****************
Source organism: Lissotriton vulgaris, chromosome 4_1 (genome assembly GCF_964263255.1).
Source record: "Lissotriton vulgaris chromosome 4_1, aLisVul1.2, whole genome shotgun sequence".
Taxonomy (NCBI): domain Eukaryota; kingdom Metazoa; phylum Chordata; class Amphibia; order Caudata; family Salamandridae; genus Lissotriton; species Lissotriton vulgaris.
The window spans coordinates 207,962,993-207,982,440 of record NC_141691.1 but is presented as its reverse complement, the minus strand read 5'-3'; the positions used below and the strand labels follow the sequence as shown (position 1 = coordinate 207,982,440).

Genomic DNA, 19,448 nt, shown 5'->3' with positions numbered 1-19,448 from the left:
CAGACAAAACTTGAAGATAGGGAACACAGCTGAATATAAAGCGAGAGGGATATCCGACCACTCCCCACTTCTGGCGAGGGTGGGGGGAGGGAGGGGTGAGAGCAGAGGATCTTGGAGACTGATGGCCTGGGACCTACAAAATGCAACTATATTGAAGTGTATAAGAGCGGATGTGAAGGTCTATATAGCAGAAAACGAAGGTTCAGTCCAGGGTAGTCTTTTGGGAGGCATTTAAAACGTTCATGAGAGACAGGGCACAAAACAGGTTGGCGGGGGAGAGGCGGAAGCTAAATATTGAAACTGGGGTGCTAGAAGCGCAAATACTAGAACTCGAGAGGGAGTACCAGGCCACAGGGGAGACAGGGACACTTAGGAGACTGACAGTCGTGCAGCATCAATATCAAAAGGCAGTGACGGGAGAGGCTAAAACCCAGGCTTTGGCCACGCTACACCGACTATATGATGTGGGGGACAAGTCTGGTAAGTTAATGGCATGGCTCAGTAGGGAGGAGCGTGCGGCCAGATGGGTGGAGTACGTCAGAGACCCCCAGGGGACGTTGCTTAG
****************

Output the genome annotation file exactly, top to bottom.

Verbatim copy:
Source organism: Lissotriton vulgaris, chromosome 4_1 (genome assembly GCF_964263255.1).
Source record: "Lissotriton vulgaris chromosome 4_1, aLisVul1.2, whole genome shotgun sequence".
Taxonomy (NCBI): domain Eukaryota; kingdom Metazoa; phylum Chordata; class Amphibia; order Caudata; family Salamandridae; genus Lissotriton; species Lissotriton vulgaris.
The window spans coordinates 207,962,993-207,982,440 of record NC_141691.1 but is presented as its reverse complement, the minus strand read 5'-3'; the positions used below and the strand labels follow the sequence as shown (position 1 = coordinate 207,982,440).

Genomic DNA, 19,448 nt, shown 5'->3' with positions numbered 1-19,448 from the left:
CAGACAAAACTTGAAGATAGGGAACACAGCTGAATATAAAGCGAGAGGGATATCCGACCACTCCCCACTTCTGGCGAGGGTGGGGGGAGGGAGGGGTGAGAGCAGAGGATCTTGGAGACTGATGGCCTGGGACCTACAAAATGCAACTATATTGAAGTGTATAAGAGCGGATGTGAAGGTCTATATAGCAGAAAACGAAGGTTCAGTCCAGGGTAGTCTTTTGGGAGGCATTTAAAACGTTCATGAGAGACAGGGCACAAAACAGGTTGGCGGGGGAGAGGCGGAAGCTAAATATTGAAACTGGGGTGCTAGAAGCGCAAATACTAGAACTCGAGAGGGAGTACCAGGCCACAGGGGAGACAGGGACACTTAGGAGACTGACAGTCGTGCAGCATCAATATCAAAAGGCAGTGACGGGAGAGGCTAAAACCCAGGCTTTGGCCACGCTACACCGACTATATGATGTGGGGGACAAGTCTGGTAAGTTAATGGCATGGCTCAGTAGGGAGGAGCGTGCGGCCAGATGGGTGGAGTACGTCAGAGACCCCCAGGGGACGTTGCTTAG